Fishermen who rake giant nets across the ocean floor to maximize their catch are destroying unique and unexplored ecological systems, according to the summary of a UN draft environmental report made public yesterday.
Most of the underwater volcanic mountains, or seamounts, which contain deep-sea corals and are home to thousands of marine species, are in unregulated areas.
Over-exploitation of traditional fish such as cod and hake has prompted fleets to trawl the high seas for deep-dwelling species such as orange roughy, alfonsino and roundnose grenadier, but they are harming biodiversity in vulnerable regions of the Pacific, Atlantic and Indian Oceans.
"There is an urgency, first of all, to deal with regulating those fisheries and secondly to get out there and look at those habitats before they are gone," said Alex Rogers, of the Zoological Society of London and a co-author of the report.
"Some of the corals being destroyed are thousands of years old and will not be replaced. Fish hundreds of years old are being decimated as a result of this trawling," he told a news briefing.
The report will be presented at the UN, which is debating a plan to ban deep sea bottom-trawling in unregulated areas.
It reveals new findings about the underwater mountains, some of which rise above 1,000m from the sea floor, and the sea creatures that thrive on them.
The precise number of large seamounts worldwide is unknown. It is estimated to be around 100,000 but Rogers said scientific information exists on only about 40.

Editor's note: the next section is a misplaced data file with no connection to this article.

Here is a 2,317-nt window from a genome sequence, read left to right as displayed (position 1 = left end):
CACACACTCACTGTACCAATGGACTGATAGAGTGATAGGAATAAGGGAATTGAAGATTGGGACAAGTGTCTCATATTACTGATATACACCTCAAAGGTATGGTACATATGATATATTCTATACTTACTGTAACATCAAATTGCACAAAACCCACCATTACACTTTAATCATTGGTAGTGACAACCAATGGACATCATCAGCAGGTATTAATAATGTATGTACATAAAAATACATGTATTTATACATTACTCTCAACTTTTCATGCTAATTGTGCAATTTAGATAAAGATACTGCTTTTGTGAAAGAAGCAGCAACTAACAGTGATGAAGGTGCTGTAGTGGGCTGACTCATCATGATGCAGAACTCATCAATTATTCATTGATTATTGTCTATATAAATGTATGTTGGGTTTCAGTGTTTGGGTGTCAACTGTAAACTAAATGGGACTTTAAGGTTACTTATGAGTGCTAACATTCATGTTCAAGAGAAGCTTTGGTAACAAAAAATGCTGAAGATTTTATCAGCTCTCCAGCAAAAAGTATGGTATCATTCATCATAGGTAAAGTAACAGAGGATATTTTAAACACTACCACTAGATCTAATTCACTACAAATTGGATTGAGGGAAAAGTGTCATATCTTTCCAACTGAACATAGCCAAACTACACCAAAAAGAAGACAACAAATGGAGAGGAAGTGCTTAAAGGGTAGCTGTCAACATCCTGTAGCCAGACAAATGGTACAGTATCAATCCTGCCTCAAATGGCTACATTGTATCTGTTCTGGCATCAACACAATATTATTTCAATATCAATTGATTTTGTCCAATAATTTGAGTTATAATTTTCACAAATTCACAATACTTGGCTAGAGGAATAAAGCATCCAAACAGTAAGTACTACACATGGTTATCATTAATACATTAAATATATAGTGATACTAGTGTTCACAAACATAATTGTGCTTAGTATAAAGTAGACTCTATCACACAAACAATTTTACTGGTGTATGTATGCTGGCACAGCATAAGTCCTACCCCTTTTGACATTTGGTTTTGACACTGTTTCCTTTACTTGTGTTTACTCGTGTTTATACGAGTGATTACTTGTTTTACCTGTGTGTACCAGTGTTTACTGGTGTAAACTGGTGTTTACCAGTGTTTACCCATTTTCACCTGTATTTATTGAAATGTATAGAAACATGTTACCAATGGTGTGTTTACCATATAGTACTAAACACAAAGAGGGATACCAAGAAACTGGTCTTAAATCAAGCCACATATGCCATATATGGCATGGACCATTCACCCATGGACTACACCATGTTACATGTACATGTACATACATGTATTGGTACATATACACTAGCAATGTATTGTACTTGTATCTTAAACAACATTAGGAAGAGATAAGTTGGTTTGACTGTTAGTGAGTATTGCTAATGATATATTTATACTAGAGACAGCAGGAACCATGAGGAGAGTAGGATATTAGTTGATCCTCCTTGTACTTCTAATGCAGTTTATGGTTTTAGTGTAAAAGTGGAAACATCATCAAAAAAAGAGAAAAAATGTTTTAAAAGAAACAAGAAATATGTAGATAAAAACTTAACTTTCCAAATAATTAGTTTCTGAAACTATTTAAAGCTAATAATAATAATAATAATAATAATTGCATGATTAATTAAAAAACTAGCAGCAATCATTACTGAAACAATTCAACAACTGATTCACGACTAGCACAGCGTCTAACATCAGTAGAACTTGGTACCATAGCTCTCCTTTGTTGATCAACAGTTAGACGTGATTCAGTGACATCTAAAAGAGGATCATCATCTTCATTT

The report used coral records on seamounts and global data sets on environmental factors and computer modelling to plot the potential global distribution of stony corals on seamounts and areas particularly vulnerable to deep sea trawling.
It says more commercial fishing for alfonsino and orange roughy in the central-eastern Southern Indian Ocean, in the South Atlantic and in some regions of the southern-central Pacific Ocean are likely to have a negative impact on seamount ecosystems.
Matthew Gianni, a fisheries expert and author of a report on the impact of trawl fisheries and their impact, told the briefing that 11 countries are responsible for 95 percent of high seas bottom-trawling.
Spain, which has the largest trawling fleet, had about 40 percent of the bottom trawl catch in 2001, followed by Russia with 14 percent, Portugal, Estonia and Norway with 7 percent each.
The bottom-trawl catch in 2001 was valued at US$280 million to US$320 million, or about 0.5 percent of world marine catch.